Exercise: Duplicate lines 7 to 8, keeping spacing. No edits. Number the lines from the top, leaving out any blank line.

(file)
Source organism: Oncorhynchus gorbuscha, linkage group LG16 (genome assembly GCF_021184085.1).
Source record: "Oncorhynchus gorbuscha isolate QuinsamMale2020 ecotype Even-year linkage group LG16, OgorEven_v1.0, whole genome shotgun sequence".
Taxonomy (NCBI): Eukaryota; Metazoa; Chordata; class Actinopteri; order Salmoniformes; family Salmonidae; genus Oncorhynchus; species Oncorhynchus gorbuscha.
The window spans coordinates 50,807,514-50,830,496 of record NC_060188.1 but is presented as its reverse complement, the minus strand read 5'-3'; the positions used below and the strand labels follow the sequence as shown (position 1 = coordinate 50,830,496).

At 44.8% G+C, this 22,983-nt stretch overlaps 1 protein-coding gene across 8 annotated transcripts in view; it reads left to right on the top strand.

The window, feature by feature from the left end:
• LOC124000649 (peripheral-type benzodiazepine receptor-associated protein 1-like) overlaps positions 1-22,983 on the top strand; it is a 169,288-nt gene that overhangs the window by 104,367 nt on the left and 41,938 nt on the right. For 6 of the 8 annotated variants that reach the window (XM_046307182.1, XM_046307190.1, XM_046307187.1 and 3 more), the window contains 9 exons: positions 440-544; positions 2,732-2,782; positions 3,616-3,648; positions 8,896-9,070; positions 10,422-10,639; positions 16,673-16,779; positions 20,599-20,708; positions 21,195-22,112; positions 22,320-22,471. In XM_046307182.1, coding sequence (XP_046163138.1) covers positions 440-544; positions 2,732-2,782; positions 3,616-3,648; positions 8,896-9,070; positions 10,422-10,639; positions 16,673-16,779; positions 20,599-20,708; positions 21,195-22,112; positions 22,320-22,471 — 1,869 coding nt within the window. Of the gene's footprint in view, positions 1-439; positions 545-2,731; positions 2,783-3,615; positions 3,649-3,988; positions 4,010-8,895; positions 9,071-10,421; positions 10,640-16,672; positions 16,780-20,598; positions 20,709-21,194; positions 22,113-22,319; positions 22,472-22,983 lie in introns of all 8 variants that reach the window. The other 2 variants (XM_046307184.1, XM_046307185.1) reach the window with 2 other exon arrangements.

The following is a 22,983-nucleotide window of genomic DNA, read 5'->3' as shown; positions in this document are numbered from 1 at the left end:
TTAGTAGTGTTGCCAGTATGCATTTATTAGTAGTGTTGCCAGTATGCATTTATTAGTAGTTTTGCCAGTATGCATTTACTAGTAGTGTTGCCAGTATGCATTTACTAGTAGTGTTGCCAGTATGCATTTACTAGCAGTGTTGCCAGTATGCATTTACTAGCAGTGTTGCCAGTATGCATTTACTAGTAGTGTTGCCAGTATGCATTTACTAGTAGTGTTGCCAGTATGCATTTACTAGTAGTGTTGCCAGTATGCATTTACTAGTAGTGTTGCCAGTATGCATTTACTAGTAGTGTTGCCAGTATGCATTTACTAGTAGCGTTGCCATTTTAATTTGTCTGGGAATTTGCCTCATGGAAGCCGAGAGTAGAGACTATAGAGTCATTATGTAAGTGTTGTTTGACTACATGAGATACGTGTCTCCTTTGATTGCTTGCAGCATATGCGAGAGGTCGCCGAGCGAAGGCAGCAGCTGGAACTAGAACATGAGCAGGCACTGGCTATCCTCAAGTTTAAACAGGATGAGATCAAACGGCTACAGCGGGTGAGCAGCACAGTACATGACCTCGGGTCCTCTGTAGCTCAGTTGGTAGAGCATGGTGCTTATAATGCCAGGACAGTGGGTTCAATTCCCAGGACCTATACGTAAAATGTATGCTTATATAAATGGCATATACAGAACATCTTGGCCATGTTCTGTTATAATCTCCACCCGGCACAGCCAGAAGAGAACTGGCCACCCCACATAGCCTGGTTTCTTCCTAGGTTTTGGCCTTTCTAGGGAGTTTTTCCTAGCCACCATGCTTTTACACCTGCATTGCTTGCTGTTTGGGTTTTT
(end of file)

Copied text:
• LOC124000649 (peripheral-type benzodiazepine receptor-associated protein 1-like) overlaps positions 1-22,983 on the top strand; it is a 169,288-nt gene that overhangs the window by 104,367 nt on the left and 41,938 nt on the right. For 6 of the 8 annotated variants that reach the window (XM_046307182.1, XM_046307190.1, XM_046307187.1 and 3 more), the window contains 9 exons: positions 440-544; positions 2,732-2,782; positions 3,616-3,648; positions 8,896-9,070; positions 10,422-10,639; positions 16,673-16,779; positions 20,599-20,708; positions 21,195-22,112; positions 22,320-22,471. In XM_046307182.1, coding sequence (XP_046163138.1) covers positions 440-544; positions 2,732-2,782; positions 3,616-3,648; positions 8,896-9,070; positions 10,422-10,639; positions 16,673-16,779; positions 20,599-20,708; positions 21,195-22,112; positions 22,320-22,471 — 1,869 coding nt within the window. Of the gene's footprint in view, positions 1-439; positions 545-2,731; positions 2,783-3,615; positions 3,649-3,988; positions 4,010-8,895; positions 9,071-10,421; positions 10,640-16,672; positions 16,780-20,598; positions 20,709-21,194; positions 22,113-22,319; positions 22,472-22,983 lie in introns of all 8 variants that reach the window. The other 2 variants (XM_046307184.1, XM_046307185.1) reach the window with 2 other exon arrangements.

The following is a 22,983-nucleotide window of genomic DNA, read 5'->3' as shown; positions in this document are numbered from 1 at the left end: